Big Citizenship: Where social media meets social activism (Part 1)

Social media has powerful implications for social activism that drives positive change. Last week I had the pleasure of chatting with Alan Khazei, author of Big Citizenship in which he shares the lessons he learned from building City Year, a nationwide volunteer movement in which young people give a year of service in schools and classrooms around the country. Plus he shares his thoughts on the role that social media can play in driving change on the global stage.

SM: Alan, the thrust of the book is the role that citizens can play in transforming the country? Given the struggles government faces to create effective change, what role can a citizen play?

AK: I think part of the reason our government is stuck is because of the dominance of special interests. They dominate the political system. More citizen movements are necessary to overcome these special interests. I think it’s going to be up to more citizens getting involved in the political process, getting behind candidates they believe in, trying to help drive money out of politics. That’s something we saw in this last election: the extraordinary amount of money being spent. The one thing that can break open this log-jam is more citizen involvement.

SM: But why should a citizen feel like their efforts will make any difference?

AK: When I first started working on City Year it was just a small group of us who came together, then it grew and grew. What happened was we tapped into a spirit of public service out there. That’s what made City Year happen. It wasn’t because of me. It was because of people’s willingness to come together. I’ve seen the ability of citizens to come together and have an enormous impact, both on the community and the political process.

SM: Do you believe this is a function of necessary social activism or that citizens innately want to do good?

AK:  Both. I do think it’s innate. We all started in villages and tribes as social beings and were dependent on a larger community for survival, so I do believe it’s in our DNA. But I’ve also seen this power of social activism. To anyone who thinks they can’t make a difference, I say study our history. If you look at the history of America, going right back to the founding of our country, no one gave that small group of citizen soldiers a snowball’s chance to take on the greatest empire of the day and yet they succeeded. Just look at the suffragettes, and the trade unionists and the generation of the depression and WWII and the civil rights activists. Our history is actually one of citizens coming together to say “We can do better.  We can keep marching on that journey to a more perfect union.”  What’s driven big change in this country is a combination of citizen movements with visionary political leadership, but it was the citizen movements that made the visionary political leadership possible.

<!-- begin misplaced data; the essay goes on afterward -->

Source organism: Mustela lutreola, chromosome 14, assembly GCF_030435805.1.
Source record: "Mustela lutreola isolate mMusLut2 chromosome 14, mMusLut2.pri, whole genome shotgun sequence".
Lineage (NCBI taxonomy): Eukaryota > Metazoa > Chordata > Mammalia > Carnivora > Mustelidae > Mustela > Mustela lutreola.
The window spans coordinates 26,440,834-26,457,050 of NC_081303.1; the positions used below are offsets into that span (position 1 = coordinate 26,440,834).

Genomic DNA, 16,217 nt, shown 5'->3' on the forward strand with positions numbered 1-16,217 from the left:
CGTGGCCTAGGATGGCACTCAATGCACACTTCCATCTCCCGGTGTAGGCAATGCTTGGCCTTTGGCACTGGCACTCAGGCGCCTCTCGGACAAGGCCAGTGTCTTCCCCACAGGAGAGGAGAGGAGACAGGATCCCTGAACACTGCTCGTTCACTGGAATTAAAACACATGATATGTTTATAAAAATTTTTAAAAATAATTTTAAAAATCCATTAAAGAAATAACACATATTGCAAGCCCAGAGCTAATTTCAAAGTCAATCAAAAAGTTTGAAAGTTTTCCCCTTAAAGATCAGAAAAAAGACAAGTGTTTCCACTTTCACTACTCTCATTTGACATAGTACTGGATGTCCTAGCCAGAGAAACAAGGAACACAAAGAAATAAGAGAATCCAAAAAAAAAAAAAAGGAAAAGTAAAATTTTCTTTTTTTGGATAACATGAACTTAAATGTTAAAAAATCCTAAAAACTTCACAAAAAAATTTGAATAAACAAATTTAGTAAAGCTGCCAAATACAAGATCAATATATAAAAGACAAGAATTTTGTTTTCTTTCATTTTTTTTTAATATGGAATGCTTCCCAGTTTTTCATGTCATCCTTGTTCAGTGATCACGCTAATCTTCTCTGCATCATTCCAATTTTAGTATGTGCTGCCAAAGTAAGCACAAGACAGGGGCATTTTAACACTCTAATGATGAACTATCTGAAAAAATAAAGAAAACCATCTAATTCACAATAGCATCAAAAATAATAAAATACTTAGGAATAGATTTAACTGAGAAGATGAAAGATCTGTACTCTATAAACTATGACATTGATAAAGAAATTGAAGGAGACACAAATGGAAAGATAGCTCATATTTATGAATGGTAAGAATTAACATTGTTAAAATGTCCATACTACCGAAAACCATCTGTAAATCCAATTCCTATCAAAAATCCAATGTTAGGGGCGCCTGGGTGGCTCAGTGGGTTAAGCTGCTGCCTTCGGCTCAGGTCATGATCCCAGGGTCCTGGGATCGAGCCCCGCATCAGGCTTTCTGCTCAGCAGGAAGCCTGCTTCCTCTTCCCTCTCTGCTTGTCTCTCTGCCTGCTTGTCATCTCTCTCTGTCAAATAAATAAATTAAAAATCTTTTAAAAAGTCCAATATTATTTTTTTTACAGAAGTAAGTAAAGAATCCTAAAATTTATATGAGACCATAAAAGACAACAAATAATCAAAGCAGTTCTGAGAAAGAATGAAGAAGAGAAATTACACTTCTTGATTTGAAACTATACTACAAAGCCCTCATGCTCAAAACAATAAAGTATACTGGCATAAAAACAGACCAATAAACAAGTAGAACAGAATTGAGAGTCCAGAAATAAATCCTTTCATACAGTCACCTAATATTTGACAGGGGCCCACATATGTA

SM: Do you believe social media has a significant role to play in social activism?

AK:  Absolutely. I think it’s one of the most powerful breakthroughs in the past five or even ten years because it’s much easier for people to organize and share information for people to find people they want to work with. I think about my father’s country in Iran after the elections a year and a half ago. Thankfully, somebody in the State Department called Twitter and told them not to shut down, that they were the main tool which allowed people to protest. It’s an incredibly powerful tool and it’s only going to get more powerful, especially because now everyone has everything on their cell phone.

Thanks to Alan for sharing his thoughts and for the inspiration that City Year (@cityyear) provides. Do you agree that citizens around the country need to play a bigger role? What role do you see for social media?